[Caleb admits he tends not to enjoy some of their homecoming gigs due to the expectation built up, but isn’t feeling like that tonight. Jacob agrees that the best gigs are often the surprise ones and remembers playing the Rocking Chair as part of the Tramlines festival. They remember a good experience in Newcastle and a time playing three back to back gigs in January, including London. Caleb isn’t sure if it sounds nobheadish to suggest they can pull big crowds elsewhere, such as having a decent turn out despite being on first at Leeds Festival. We tease him that it does sound like that.]

BM: What does 2017 hold for you? More touring? Recording?

CS: We haven’t done a tour for ages but we’ve got one booked for next year and we’re going for it with festivals booked.

JB: It seems like there’s a lot more booked than there was this year.

CS: We’re not going to fuck about, we’re going to go for it. It’ll be intense, we’ll do like every weekend. What I do is I book all the dates and then Jacob sends me a message asking why the fuck have I booked that date?!

JB: He wanted us to do a gig this Wednesday, in Cardiff, there and back in the same night! He was expecting us to finish work and get there for half six.

BM: How do you find fitting in work alongside your band commitments?

JB: I think because it’s not quite got intense yet that it’s quite easy, but when it does get intense, like if next year is like he says, every single week, then it’s going to be a lot different. Cos we’re all at uni-

CS: Well, two of us are… I dropped out. I went to Derby to do music production. Then I realised-

JB: We told him ages ago it was shit!

RM: Derby’s wonderful really.

JB: Like Rotherham.

BM: And what do you two do at uni?

RM: Business studies.

JB: Primary teaching. They’re coming tonight actually.

BM: The children?!

[Much laughter follows and a discussion about kids, education, schools (Bayonet being from the same school as the band) and how nice Rotherham is, Jacob hailing from there.]

BM: Last time I saw you, you were promoting “Long Lost Days” but you’ve got a brand new track out now, “Lost it As You Were Leaving”. What’s the story behind that track?

RM: Well we thought we need to have more songs out that begin with the letter “L”…

CS: There is a story behind the song yeah.

JB: Actually yeah, it’s the first song that me and him (Caleb} wrote together. Since then, and we think it’s quite good, we’ve done quite a lot together. If we play them right tonight, I think they’ll sound pretty good.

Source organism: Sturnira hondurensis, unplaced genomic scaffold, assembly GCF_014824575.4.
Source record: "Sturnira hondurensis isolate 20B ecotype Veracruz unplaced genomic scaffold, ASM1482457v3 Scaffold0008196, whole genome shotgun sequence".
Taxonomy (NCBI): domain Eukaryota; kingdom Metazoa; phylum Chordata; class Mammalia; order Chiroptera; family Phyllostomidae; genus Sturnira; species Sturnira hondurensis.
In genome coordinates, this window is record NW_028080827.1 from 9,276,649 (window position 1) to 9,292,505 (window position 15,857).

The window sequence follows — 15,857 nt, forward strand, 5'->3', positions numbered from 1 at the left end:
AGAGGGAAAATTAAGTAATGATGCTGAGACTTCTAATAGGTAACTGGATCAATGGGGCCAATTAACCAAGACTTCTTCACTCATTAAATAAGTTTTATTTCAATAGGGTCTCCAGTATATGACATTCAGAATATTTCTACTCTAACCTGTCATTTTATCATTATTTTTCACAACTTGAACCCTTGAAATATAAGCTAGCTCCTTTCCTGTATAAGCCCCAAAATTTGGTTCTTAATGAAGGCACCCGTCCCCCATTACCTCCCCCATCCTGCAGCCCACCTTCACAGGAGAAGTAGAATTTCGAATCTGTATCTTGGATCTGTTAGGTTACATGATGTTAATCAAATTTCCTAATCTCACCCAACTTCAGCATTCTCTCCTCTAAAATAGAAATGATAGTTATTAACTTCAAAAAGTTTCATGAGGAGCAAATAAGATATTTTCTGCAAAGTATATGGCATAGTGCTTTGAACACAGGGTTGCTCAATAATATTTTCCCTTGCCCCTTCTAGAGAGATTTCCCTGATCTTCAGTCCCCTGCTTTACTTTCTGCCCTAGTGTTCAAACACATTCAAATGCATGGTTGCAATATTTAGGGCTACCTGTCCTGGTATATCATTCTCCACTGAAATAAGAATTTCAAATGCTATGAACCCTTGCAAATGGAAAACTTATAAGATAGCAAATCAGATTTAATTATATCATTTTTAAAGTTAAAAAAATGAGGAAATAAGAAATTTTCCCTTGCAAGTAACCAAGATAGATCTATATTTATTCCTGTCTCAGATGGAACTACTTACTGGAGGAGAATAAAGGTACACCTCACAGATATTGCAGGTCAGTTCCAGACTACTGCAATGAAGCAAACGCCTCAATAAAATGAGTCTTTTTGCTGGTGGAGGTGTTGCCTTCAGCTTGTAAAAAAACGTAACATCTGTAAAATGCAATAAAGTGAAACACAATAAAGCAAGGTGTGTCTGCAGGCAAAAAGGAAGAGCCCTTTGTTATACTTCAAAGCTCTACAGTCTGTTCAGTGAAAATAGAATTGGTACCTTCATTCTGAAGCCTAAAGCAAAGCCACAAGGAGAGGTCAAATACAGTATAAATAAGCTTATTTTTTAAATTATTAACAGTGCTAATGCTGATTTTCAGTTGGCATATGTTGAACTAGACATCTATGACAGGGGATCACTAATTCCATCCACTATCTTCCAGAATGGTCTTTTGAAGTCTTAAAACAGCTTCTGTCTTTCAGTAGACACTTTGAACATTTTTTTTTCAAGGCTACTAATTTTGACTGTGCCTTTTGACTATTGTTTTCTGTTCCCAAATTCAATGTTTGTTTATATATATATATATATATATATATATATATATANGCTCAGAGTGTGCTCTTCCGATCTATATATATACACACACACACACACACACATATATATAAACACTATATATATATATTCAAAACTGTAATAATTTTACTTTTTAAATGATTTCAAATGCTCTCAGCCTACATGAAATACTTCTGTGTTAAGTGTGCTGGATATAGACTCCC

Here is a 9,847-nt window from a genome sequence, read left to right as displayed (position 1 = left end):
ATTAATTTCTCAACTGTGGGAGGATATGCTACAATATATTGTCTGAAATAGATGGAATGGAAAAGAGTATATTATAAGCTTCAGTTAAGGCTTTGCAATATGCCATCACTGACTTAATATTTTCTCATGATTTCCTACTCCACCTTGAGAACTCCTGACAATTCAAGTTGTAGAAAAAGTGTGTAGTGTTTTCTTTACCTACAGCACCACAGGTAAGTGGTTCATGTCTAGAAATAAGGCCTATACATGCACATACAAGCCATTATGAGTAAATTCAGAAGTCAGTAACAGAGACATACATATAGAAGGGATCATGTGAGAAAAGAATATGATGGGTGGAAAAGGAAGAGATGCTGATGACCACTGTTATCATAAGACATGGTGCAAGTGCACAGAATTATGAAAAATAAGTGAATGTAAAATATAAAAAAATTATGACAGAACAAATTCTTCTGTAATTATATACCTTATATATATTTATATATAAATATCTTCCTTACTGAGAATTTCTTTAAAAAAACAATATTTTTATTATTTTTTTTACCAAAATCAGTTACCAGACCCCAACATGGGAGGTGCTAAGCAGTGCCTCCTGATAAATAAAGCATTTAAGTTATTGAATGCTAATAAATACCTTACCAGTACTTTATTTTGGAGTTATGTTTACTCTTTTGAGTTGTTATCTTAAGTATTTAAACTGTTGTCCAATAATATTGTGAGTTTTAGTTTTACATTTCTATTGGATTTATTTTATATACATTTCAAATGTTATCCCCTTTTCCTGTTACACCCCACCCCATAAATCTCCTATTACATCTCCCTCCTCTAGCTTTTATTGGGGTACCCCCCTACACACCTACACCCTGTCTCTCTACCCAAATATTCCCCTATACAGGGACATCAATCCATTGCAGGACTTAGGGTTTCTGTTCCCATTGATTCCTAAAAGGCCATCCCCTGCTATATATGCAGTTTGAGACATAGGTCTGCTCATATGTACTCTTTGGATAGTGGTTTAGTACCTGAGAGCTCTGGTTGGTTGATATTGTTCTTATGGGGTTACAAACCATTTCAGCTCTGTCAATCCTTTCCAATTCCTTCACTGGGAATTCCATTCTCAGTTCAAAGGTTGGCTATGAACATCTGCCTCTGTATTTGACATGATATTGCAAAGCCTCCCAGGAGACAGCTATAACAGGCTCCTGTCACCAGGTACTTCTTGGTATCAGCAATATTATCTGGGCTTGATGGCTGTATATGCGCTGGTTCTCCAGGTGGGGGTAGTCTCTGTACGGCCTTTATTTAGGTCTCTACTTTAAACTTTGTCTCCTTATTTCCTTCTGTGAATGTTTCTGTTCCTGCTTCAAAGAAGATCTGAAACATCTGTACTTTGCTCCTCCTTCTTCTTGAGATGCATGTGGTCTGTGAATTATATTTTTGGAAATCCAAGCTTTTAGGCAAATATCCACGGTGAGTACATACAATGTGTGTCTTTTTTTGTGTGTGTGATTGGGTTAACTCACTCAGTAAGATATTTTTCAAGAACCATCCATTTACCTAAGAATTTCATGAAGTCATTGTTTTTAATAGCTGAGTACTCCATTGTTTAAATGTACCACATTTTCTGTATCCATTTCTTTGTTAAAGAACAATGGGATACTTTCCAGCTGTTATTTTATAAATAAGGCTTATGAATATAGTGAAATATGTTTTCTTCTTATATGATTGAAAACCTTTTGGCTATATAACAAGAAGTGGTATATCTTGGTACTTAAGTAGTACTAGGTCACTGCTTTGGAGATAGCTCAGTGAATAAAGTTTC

BM: What’s your usual songwriting process?

JB: It’s pretty much the same, except we did it at the same time. Normally, he (Caleb) comes with some chords, rhythm and not really any vocals and then we just like throw bits over that.

CS: We wrote this song about this girl called Mandy.

RM: He said he’d got these chords and I was like, okay.

CS: Then we started riffing some random lyrics over it and I remembered back to this girl called Mandy. Met her at the Leadmill, actually.

JB: I liked her. She were nice.

The Wired at the Leadmill

The Wired at the Leadmill

In the rest of our half hour, I learn how they’re rarely tempted by covers, their version of Nolan Porter’s If I Could Only Be Sure is a rarity, but they would consider other Northern Soul tracks. Last year at Christmas, they covered Shakin’ Stevens’ “Merry Christmas Everyone” and they were intending to do East 17’s “Stay Another Day” but were unhappy with the rehearsals, fearing it could end up being the thing everyone remembered from their gig for the wrong reasons! They’d much rather get their own material out than play others’.

We discuss other bands who’ve rushed to get an album out and then disappoint with a follow-up and the lads say they’re in no rush. They’d rather take their time, make plans to play big festivals and increase their fan base.

We also discuss low points: going all the way to Glasgow in a Ford Mondeo with guitars on top of them and amps in the boot, with a driving dad having to slap himself awake at service stations. Most London gigs seem to involve driving hazards it turns out. Arguments are also discussed, some musical, some personal. Harris seems to be key in some of these!

Then finally, high points: those aforementioned unexpected good concerts; the post-gig buzz, filled with relief and success; and the idea of spending time with best friends making music. It’s clear there’s a lot of affection between the lads. Jacob sums it up nicely:

JB: That’s what I meant when I said I couldn’t be in another band. If it weren’t for me mates, then there’d be no chance.

Check The Wired out on Twitter, Facebook, Soundcloud and YouTube channel. Grab their new track “Lost it As You Were Leaving” from iTunes.

The Wired were speaking to Ben Lewis. Read my review of their Leadmill gig here.

The Wired

Simfelemy meets The Wired